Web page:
The e-retailer spends at least 50% of its monthly display ad budget on the highly targeted, data-driven—and often cheap—ad placements using programmatic platforms.
With a new deal that lets customers earn either cash or store credit for items they drop off for sale on eBay, CompUSA is trying to succeed in a market that rival Circuit City Stores aborted last year for lack of profits.
A year ago electronic retail chain giant Circuit City Stores Inc. tried cracking the eBay drop-off market, serving customers who want to sell on eBay but don’t want to deal with the details. It dropped out of the drop-off business after eight months, saying customer acceptance was good but the profits weren’t.
Now rival CompUSA is taking a stab at the eBay drop-off market with a service it calls Easy to eBay. A rival of Circuit City’s, CompUSA, with 240 stores, has launched an eBay drop-off, auction listing and fulfillment service at stores in Las Vegas and nearby Henderson, Nev. CompUSA will compete with the 20 or so national franchise chains that offer stand-alone eBay drop-off services.
In addition to offering the usual menu of listing, packaging and delivery services for a cut of the final eBay selling price, CompUSA is offering something its rivals don’t: the option to receive credit toward purchases in CompUSA stores, in lieu of cash as payment for goods sold on eBay. “We’re in a unique position to simplify this for our customers and at the same time extend their buying power at local CompUSA stores,” says Larry Mondry, president and CEO.
If customers choose cash, CompUSA hands over 70% of the first $500 of the eBay sale and 80% of any additional value. If they choose store credit instead, the retailer provides 80% of the total eBay sale value in CompUSA gift cards. The commission is all inclusive of listing and other fees.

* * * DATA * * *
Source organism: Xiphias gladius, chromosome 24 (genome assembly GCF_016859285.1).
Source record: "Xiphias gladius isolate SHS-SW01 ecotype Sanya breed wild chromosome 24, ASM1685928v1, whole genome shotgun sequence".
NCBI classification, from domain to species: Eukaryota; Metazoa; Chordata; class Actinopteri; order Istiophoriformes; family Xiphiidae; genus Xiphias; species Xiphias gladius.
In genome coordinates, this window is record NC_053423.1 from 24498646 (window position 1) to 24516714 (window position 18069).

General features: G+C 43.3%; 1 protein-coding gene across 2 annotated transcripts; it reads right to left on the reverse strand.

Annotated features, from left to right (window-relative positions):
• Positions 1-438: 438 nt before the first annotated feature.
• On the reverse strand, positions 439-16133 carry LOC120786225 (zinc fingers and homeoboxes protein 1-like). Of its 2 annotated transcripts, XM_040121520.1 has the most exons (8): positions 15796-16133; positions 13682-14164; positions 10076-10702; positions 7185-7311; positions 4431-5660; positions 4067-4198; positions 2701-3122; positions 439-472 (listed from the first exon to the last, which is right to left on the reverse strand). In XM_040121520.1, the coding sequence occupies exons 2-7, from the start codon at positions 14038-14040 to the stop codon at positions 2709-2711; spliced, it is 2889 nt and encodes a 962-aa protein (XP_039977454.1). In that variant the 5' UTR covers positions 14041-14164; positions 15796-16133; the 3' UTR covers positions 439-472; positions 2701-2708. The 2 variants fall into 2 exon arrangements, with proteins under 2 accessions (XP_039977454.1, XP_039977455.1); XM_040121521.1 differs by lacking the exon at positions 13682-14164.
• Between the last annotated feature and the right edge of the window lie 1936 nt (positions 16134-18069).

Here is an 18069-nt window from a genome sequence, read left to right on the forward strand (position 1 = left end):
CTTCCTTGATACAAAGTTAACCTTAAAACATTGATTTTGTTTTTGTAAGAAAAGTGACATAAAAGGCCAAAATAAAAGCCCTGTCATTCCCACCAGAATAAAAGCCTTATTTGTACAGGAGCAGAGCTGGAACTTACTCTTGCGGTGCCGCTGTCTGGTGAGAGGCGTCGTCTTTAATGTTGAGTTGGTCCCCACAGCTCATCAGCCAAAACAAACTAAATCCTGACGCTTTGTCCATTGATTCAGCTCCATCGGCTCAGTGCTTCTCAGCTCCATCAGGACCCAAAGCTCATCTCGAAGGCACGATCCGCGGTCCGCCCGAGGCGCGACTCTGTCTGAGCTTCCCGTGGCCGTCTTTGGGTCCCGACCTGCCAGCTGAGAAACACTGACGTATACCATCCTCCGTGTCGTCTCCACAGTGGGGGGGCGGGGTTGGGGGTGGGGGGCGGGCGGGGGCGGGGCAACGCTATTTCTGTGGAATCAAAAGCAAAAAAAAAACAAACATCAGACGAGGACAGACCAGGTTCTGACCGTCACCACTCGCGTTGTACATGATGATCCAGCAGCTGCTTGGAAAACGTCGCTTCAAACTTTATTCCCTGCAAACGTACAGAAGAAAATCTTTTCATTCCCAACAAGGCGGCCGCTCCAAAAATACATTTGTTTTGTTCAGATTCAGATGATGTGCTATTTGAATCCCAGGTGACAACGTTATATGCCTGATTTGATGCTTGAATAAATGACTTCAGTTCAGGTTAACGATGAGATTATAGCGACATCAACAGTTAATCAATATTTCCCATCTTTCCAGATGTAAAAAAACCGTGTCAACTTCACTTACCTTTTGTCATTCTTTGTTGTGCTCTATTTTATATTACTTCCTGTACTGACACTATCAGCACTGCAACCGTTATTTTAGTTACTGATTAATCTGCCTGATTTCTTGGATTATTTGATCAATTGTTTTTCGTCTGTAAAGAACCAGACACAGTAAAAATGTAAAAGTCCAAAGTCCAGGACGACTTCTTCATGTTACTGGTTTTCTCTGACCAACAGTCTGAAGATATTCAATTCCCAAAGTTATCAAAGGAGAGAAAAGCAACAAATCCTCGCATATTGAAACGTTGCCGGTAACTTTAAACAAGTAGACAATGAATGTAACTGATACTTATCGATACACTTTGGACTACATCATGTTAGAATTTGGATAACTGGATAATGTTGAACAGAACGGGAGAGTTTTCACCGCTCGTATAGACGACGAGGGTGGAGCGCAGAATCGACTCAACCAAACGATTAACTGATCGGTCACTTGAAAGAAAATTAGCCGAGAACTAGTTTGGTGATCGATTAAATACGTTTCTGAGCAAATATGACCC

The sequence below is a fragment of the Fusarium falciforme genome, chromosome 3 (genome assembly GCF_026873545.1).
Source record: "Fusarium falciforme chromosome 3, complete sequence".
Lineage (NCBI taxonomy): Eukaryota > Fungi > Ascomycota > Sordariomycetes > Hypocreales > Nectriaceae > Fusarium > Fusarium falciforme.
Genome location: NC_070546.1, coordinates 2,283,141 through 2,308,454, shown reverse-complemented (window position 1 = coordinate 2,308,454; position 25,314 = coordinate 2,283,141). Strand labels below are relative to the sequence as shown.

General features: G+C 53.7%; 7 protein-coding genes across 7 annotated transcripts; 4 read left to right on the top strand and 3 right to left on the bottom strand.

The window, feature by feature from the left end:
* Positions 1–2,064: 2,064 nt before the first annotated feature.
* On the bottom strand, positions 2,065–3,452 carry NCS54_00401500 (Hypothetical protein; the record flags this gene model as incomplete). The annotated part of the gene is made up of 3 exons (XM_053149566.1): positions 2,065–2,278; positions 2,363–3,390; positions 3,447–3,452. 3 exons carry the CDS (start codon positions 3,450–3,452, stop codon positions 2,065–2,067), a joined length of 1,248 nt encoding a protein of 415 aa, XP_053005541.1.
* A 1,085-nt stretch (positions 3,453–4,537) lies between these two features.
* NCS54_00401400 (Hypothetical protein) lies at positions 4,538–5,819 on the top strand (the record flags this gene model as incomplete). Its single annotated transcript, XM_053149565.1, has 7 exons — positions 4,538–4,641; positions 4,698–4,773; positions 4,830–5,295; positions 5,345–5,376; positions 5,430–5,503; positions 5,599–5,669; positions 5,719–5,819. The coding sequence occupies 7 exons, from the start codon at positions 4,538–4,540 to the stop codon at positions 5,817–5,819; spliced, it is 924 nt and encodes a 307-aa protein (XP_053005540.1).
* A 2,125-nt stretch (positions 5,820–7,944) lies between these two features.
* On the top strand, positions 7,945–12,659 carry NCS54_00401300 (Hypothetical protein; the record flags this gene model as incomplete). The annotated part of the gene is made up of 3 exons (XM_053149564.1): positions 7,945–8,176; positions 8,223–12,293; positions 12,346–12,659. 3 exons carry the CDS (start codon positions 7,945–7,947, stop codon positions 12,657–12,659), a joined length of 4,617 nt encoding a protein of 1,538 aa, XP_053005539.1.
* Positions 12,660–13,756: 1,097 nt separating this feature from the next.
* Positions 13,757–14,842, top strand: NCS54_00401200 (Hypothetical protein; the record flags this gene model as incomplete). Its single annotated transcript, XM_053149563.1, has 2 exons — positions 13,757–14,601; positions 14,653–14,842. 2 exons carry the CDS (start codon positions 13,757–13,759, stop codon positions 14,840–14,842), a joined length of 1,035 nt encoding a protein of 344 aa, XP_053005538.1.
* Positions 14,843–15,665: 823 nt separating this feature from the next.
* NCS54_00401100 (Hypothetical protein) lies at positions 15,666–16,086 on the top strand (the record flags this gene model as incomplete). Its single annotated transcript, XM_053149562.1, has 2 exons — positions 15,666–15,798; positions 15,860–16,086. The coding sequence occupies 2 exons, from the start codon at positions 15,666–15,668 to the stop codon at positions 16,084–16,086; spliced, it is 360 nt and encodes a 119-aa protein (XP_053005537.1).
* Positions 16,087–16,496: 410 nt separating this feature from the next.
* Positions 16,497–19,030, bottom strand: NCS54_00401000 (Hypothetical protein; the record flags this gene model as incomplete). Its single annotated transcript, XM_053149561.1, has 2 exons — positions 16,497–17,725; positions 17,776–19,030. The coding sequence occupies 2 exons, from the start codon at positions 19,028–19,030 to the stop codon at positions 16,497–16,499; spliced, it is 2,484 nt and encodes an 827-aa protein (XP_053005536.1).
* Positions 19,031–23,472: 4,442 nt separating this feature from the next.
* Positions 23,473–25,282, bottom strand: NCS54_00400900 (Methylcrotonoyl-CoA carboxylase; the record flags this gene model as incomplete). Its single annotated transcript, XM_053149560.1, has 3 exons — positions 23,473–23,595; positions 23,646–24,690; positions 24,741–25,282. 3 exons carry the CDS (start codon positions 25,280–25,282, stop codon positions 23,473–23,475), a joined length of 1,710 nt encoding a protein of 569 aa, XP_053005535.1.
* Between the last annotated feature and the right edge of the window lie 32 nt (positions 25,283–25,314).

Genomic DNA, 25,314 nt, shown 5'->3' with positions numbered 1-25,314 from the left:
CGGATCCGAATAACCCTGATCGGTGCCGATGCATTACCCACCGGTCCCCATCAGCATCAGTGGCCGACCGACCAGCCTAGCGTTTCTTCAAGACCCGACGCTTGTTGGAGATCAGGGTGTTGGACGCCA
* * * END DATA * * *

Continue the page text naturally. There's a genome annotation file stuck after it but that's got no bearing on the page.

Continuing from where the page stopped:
By comparison, QuikDrop International, a franchised chain, charges 42% of the first $200, 34% of $201-$500, and 25% of anything over $500. So a consumer selling a $600 item through CompUSA and opting for cash would get $430 for a total commission of 28%; choosing CompUSA credit would net him $480. At QuikDrop, that consumer would receive $387.59. In addition, the seller at QuikDrop pays listing and payment processing fees.
Like Circuit City and other consumer electronics retailers, CompUSA likes to emphasize the expert help it offers customers in finding the right technology products. “We are always trying to help our customers unleash the power of technology, and while eBay is a great technology solution for businesses and consumers alike, it’s often a hassle when it comes to effectively managing the selling process,” Mondry says.
If it can extend that expertise into helping customers sell their own products, it just may succeed at becoming the first established retail chain to win with eBay drop-off services.